Basically hardware level hypervisor. Not that hard to build really. All you really need is the game media controller and the game firmware on one power rail in cpu and the other os media controller and other os firmware on another and a simple wire if high when cpu starts locks power on other os circuit. If low when cpu starts start in game mode and stays that way until powered off. If gpu is integrated as well features of gpu could be turned off this way as well.

Defeating a physical hyper-visor inside chips does not happen if it does its a high risk of killing the chip. You have to defeat something contained in the side of the physical hyper-visor you want to get to. You cannot do this without having people research an find where the flaws are.

There is no legal reason anywhere to attack a system like that. So most places people could publish how to defeat the system you would be able to use take down notices.

Basically console makes build you hardware correctly by by Linux researchers breaking your consoles. By by most pirates because they don't have the researchers to find the flaws.

Correctly designed hardware everyone is happy bar pirates. Linux people can use the device how they want. Game makers have DRM to make coping their games hard so happy. Poor poor pirates are on their own.

Now its that simple. Reason why it was not done is that sony and microsoft and others always try for the cheapest solution. Correctly done is about 30 USD more per unit. Nothing really compared to how much is lost to people pirating.

Reply Score: 1

What to do?
by Bringbackanonposting on Wed 31st Mar 2010 00:35 UTC
Bringbackanonposting
Member since:
2005-11-16

I don't own any consoles but am still annoyed when I see companies pull these stunts.
Is there anything we can do to annoy Sony for this?

Reply Score: 1

RE: What to do?
by wannabe geek on Wed 31st Mar 2010 11:16 UTC in reply to "What to do?"
wannabe geek Member since:
2006-09-27

I don't own any consoles but am still annoyed when I see companies pull these stunts.
Is there anything we can do to annoy Sony for this?


Yes, stop buying Sony products and tell the reason to everyone who may be interested. Buy and recommend products from the competition, as long as they behave more decently than Sony. I see the technical effort involved in pirating Sony's products, and its benefit to owners of such products, but in the big picture it helps rather than hurt Sony. People still buy their products, media companies are happy because they get IP protection for a few months or years, and no-one sees the benefit of more open systems.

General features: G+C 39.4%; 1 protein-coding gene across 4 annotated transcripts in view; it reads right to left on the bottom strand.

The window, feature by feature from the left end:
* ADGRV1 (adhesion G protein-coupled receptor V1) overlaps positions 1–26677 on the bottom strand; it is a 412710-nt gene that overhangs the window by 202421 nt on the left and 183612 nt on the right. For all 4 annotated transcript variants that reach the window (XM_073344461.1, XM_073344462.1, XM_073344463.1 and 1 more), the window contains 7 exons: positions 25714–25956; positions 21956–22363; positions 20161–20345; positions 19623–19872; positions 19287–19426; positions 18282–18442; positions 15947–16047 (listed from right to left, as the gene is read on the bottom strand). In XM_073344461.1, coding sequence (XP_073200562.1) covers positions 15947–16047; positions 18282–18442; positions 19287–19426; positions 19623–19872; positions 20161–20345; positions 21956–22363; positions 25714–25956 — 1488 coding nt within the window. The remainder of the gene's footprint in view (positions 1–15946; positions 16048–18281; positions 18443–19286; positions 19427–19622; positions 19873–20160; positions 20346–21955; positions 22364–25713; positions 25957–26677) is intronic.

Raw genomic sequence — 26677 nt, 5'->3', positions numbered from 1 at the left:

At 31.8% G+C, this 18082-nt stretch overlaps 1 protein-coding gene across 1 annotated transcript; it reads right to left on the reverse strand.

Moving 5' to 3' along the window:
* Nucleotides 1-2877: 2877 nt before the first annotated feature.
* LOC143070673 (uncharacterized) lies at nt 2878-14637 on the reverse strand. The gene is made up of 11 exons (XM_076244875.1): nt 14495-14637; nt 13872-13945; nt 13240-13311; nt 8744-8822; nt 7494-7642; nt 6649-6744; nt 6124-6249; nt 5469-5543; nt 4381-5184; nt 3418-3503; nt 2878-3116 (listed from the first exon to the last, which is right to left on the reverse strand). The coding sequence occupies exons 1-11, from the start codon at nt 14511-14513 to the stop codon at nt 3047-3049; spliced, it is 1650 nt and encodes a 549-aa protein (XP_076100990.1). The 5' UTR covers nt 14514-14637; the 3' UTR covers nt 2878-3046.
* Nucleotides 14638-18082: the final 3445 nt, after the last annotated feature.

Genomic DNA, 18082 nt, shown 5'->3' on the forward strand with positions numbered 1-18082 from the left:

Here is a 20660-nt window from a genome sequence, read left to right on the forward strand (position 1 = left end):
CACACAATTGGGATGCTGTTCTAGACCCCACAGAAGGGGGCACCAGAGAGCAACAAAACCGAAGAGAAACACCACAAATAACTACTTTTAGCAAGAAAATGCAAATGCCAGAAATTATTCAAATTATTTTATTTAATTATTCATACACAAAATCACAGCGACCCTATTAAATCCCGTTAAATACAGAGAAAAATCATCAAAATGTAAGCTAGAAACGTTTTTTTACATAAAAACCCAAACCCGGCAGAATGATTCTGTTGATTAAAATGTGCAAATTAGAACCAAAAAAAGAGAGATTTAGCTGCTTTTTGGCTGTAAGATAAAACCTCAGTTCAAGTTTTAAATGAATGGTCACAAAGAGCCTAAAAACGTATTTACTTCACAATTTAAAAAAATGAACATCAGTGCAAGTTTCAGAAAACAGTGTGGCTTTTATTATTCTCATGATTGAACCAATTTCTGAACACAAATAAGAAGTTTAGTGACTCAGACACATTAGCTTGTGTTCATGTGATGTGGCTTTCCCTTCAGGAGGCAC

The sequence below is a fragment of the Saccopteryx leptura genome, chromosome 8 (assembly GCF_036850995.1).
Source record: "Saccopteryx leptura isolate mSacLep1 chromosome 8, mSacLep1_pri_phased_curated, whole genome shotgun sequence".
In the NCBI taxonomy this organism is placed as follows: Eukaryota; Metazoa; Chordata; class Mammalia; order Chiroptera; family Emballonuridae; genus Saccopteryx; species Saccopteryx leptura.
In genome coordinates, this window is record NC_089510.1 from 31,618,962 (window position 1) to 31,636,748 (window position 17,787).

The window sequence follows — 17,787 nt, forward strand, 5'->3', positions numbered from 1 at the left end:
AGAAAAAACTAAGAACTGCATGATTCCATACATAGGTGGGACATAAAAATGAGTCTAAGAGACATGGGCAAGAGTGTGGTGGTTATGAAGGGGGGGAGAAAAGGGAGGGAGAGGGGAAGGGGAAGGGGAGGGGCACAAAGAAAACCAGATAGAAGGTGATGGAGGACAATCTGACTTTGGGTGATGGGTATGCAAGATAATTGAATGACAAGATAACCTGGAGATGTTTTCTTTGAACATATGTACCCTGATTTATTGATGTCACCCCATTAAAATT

Reply Score: 2

RE[2]: What to do?
by nt_jerkface on Wed 31st Mar 2010 18:01 UTC in reply to "RE: What to do?"
nt_jerkface Member since:
2009-08-26

I see the technical effort involved in pirating Sony's products, and its benefit to owners of such products, but in the big picture it helps rather than hurt Sony.


Oh give me a break. If their system was cracked they'd lose millions from piracy. There is no bigger picture here. The system would be cracked and craiglist would be filled with people selling $600 systems that come a dozen pirated games.

Hotz was the one who was talking about bootstrapping a modified Linux kernel as a way of cracking the system. So yes Sony is going to piss some people off by ending the OtherOS option but it is a security compromise. I was actually shocked that they allowed it in the first place. Of course that is where hackers will go first. You don't allow instructions to the cpu from a foreign OS unless it is necessary.

This would be like spending hours locking down a public workstation only to leave the boot from cd option available.

Reply Score: 2

vote on PSN blot
by Jondice on Wed 31st Mar 2010 05:09 UTC
Jondice
Member since:
2006-09-20

For all of you on the PSN, you may want to vote ... not that it'll make much difference. Kind of like how I feel about voting in the US.

http://share.blog.us.playstation.com/ideas/2010/03/29/sony-should-a...

Edited 2010-03-31 05:19 UTC

Reply Score: 3

RE: vote on PSN blot
by Narishma on Wed 31st Mar 2010 12:21 UTC in reply to "vote on PSN blot"
Narishma Member since:
2005-07-06

For all of you on the PSN, you may want to vote ... not that it'll make much difference. Kind of like how I feel about voting in the US.

http://share.blog.us.playstation.com/ideas/2010/03/29/sony-should-a...


Funny that the proposal has nearly 3 times more votes against it than for it.

Reply Score: 1

RE[2]: vote on PSN blot
by Jondice on Wed 31st Mar 2010 13:14 UTC in reply to "RE: vote on PSN blot"
Jondice Member since:
2006-09-20

I admit that it is a little confusing but you are wrong - the lower number is the total number of votes, and the upper number is positive if there are more votes for the proposed issue, and negative if there are more votes against it.

Reply Score: 3

Eh?
by bollo on Sun 4th Apr 2010 11:40 UTC
bollo
Member since:
2010-04-04

Since when has installing another OS been an 'advertised feature' of the PS3 like this article states?

I'll help you out. It never has been.

BTW I hope people are realising that Sony had no option than to do this after George Hotz hacked the system. It was either this or risk PSN being completely ruined by hackers. If you want to be angry at anyone then he's the person to be annoyed at.

Reply Score: 1